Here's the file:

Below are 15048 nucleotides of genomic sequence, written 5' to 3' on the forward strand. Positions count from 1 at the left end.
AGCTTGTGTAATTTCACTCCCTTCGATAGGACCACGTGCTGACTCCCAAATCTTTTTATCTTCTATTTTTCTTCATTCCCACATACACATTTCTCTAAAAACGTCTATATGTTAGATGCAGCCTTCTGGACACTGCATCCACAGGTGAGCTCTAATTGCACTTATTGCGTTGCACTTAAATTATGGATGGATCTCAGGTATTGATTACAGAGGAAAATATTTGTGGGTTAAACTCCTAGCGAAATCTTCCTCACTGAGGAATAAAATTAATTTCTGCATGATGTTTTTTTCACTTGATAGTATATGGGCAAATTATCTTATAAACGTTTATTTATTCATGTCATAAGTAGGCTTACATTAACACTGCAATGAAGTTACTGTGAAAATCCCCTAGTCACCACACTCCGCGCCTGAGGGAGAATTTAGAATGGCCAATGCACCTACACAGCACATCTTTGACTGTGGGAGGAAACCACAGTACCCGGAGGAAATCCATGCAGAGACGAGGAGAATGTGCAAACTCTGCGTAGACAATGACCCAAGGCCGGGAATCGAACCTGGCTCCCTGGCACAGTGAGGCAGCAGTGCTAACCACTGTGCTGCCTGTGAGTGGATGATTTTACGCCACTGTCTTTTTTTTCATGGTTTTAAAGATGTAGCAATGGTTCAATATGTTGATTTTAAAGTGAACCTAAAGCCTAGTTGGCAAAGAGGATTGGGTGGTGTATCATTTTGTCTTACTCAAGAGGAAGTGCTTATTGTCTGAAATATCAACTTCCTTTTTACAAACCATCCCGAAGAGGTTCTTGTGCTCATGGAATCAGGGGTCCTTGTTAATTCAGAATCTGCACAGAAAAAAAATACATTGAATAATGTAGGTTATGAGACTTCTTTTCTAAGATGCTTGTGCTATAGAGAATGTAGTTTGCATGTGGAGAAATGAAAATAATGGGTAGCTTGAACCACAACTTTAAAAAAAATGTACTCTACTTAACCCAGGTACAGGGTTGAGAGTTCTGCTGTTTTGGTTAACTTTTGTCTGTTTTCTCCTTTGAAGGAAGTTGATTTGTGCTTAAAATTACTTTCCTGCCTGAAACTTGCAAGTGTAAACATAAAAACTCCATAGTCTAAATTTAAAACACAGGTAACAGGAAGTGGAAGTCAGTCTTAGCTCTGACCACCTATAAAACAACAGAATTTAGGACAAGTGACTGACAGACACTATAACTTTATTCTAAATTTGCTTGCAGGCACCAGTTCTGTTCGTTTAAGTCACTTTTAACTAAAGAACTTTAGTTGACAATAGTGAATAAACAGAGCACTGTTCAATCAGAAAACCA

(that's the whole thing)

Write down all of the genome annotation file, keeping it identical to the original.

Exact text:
Below are 15048 nucleotides of genomic sequence, written 5' to 3' on the forward strand. Positions count from 1 at the left end.
AGCTTGTGTAATTTCACTCCCTTCGATAGGACCACGTGCTGACTCCCAAATCTTTTTATCTTCTATTTTTCTTCATTCCCACATACACATTTCTCTAAAAACGTCTATATGTTAGATGCAGCCTTCTGGACACTGCATCCACAGGTGAGCTCTAATTGCACTTATTGCGTTGCACTTAAATTATGGATGGATCTCAGGTATTGATTACAGAGGAAAATATTTGTGGGTTAAACTCCTAGCGAAATCTTCCTCACTGAGGAATAAAATTAATTTCTGCATGATGTTTTTTTCACTTGATAGTATATGGGCAAATTATCTTATAAACGTTTATTTATTCATGTCATAAGTAGGCTTACATTAACACTGCAATGAAGTTACTGTGAAAATCCCCTAGTCACCACACTCCGCGCCTGAGGGAGAATTTAGAATGGCCAATGCACCTACACAGCACATCTTTGACTGTGGGAGGAAACCACAGTACCCGGAGGAAATCCATGCAGAGACGAGGAGAATGTGCAAACTCTGCGTAGACAATGACCCAAGGCCGGGAATCGAACCTGGCTCCCTGGCACAGTGAGGCAGCAGTGCTAACCACTGTGCTGCCTGTGAGTGGATGATTTTACGCCACTGTCTTTTTTTTCATGGTTTTAAAGATGTAGCAATGGTTCAATATGTTGATTTTAAAGTGAACCTAAAGCCTAGTTGGCAAAGAGGATTGGGTGGTGTATCATTTTGTCTTACTCAAGAGGAAGTGCTTATTGTCTGAAATATCAACTTCCTTTTTACAAACCATCCCGAAGAGGTTCTTGTGCTCATGGAATCAGGGGTCCTTGTTAATTCAGAATCTGCACAGAAAAAAAATACATTGAATAATGTAGGTTATGAGACTTCTTTTCTAAGATGCTTGTGCTATAGAGAATGTAGTTTGCATGTGGAGAAATGAAAATAATGGGTAGCTTGAACCACAACTTTAAAAAAAATGTACTCTACTTAACCCAGGTACAGGGTTGAGAGTTCTGCTGTTTTGGTTAACTTTTGTCTGTTTTCTCCTTTGAAGGAAGTTGATTTGTGCTTAAAATTACTTTCCTGCCTGAAACTTGCAAGTGTAAACATAAAAACTCCATAGTCTAAATTTAAAACACAGGTAACAGGAAGTGGAAGTCAGTCTTAGCTCTGACCACCTATAAAACAACAGAATTTAGGACAAGTGACTGACAGACACTATAACTTTATTCTAAATTTGCTTGCAGGCACCAGTTCTGTTCGTTTAAGTCACTTTTAACTAAAGAACTTTAGTTGACAATAGTGAATAAACAGAGCACTGTTCAATCAGAAAACCA